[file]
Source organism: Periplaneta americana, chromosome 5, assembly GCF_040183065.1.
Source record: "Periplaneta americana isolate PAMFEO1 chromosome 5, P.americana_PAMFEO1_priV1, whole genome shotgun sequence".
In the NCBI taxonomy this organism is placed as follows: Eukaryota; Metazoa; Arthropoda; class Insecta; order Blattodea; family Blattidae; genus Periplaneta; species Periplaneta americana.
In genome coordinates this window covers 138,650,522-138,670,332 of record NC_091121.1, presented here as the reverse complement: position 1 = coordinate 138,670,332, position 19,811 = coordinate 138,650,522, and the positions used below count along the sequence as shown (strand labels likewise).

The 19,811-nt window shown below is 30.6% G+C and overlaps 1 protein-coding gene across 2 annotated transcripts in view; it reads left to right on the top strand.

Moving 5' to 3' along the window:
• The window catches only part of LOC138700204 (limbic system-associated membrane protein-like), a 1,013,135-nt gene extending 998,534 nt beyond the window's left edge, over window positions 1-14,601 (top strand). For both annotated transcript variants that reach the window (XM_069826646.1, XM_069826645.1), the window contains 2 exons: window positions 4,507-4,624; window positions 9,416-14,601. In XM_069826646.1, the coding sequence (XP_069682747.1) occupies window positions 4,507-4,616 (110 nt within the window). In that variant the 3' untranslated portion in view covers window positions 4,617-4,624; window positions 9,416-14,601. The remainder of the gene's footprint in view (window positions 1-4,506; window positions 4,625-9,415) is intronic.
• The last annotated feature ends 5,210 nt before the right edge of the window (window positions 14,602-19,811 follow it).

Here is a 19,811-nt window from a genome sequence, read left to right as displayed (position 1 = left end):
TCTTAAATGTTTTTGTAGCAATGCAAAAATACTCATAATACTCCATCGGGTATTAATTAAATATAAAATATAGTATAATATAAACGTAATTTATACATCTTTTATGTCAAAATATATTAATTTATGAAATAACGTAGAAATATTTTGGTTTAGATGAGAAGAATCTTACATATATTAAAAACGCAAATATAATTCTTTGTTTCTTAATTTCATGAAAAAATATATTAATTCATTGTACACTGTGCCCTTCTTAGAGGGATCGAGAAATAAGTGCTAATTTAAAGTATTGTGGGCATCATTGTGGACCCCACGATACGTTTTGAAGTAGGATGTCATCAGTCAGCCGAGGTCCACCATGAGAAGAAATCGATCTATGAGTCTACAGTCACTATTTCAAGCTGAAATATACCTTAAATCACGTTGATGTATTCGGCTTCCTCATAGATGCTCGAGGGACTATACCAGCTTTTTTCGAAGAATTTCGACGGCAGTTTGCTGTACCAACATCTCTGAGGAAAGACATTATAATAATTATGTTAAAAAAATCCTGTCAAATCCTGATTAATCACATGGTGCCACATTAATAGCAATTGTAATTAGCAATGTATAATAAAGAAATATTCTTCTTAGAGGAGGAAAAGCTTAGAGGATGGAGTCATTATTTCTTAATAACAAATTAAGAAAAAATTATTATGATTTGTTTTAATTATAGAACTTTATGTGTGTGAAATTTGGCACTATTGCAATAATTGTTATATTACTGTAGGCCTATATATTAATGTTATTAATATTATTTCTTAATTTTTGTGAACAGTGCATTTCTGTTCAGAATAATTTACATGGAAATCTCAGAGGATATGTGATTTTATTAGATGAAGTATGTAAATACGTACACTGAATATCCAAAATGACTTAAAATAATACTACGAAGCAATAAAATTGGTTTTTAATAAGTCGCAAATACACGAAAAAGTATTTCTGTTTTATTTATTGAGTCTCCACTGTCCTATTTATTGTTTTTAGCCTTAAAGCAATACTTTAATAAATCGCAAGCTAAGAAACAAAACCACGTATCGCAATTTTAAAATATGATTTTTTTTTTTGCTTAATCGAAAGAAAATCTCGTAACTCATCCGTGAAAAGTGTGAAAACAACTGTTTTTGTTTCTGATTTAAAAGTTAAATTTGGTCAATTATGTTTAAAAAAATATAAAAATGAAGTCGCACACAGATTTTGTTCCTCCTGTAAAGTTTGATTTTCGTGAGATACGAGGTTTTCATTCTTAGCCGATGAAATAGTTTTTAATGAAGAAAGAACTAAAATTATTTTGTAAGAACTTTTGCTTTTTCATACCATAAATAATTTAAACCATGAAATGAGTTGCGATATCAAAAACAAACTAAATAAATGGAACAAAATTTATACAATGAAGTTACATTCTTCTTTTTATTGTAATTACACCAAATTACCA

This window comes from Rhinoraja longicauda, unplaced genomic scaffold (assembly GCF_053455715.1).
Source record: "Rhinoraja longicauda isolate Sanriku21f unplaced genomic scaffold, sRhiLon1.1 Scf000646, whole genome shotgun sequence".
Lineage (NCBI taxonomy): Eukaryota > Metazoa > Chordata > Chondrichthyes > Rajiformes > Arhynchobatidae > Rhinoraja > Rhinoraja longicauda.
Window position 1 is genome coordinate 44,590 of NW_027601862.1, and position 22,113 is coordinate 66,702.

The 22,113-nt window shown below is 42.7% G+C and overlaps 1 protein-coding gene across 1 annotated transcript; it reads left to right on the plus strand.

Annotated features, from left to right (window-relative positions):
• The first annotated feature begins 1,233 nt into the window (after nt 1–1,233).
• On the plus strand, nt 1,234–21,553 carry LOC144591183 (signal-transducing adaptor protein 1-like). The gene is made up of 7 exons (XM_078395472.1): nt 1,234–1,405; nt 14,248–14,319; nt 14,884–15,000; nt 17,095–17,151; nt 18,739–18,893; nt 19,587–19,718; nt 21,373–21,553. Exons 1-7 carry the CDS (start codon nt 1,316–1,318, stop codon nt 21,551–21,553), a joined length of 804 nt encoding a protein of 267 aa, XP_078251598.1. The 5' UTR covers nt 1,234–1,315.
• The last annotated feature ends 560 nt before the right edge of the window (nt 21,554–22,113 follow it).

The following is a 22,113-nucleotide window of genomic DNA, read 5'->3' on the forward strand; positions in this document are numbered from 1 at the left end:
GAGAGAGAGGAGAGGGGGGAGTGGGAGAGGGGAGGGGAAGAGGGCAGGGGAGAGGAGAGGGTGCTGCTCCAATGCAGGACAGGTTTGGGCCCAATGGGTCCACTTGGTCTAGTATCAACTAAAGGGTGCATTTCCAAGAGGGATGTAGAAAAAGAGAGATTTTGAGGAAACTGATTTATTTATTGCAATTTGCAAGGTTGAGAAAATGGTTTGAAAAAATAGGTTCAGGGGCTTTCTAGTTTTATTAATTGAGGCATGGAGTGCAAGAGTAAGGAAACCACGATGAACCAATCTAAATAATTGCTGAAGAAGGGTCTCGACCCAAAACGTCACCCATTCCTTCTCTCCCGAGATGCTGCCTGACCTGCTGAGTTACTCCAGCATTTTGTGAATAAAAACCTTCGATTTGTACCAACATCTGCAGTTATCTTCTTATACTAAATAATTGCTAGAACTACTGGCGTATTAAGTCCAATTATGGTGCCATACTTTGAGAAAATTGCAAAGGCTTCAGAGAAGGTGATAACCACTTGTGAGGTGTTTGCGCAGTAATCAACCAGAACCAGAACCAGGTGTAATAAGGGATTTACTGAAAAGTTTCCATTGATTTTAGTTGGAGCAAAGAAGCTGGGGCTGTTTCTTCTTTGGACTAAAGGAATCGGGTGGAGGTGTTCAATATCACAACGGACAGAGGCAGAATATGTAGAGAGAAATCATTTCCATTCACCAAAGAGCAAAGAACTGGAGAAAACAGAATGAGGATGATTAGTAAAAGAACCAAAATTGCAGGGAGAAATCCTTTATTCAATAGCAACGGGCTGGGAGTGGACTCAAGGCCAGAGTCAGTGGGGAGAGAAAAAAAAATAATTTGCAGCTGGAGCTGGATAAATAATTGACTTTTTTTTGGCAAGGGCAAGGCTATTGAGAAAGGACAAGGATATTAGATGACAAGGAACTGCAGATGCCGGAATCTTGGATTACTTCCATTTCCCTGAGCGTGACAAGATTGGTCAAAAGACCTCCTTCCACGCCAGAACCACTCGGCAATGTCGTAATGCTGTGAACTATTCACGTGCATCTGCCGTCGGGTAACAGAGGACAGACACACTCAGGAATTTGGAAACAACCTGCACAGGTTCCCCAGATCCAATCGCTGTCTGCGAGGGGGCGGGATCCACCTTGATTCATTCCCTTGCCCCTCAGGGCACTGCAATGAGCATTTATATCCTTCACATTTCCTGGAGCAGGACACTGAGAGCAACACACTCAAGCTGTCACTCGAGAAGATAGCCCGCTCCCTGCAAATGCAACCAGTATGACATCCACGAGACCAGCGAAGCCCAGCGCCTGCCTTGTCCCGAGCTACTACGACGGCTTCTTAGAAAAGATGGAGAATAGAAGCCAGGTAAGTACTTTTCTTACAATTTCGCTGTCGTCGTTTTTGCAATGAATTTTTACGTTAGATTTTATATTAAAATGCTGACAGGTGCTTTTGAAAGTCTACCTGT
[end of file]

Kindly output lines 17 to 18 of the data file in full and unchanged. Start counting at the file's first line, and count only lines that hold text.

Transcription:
• The first annotated feature begins 1,233 nt into the window (after nt 1–1,233).
• On the plus strand, nt 1,234–21,553 carry LOC144591183 (signal-transducing adaptor protein 1-like). The gene is made up of 7 exons (XM_078395472.1): nt 1,234–1,405; nt 14,248–14,319; nt 14,884–15,000; nt 17,095–17,151; nt 18,739–18,893; nt 19,587–19,718; nt 21,373–21,553. Exons 1-7 carry the CDS (start codon nt 1,316–1,318, stop codon nt 21,551–21,553), a joined length of 804 nt encoding a protein of 267 aa, XP_078251598.1. The 5' UTR covers nt 1,234–1,315.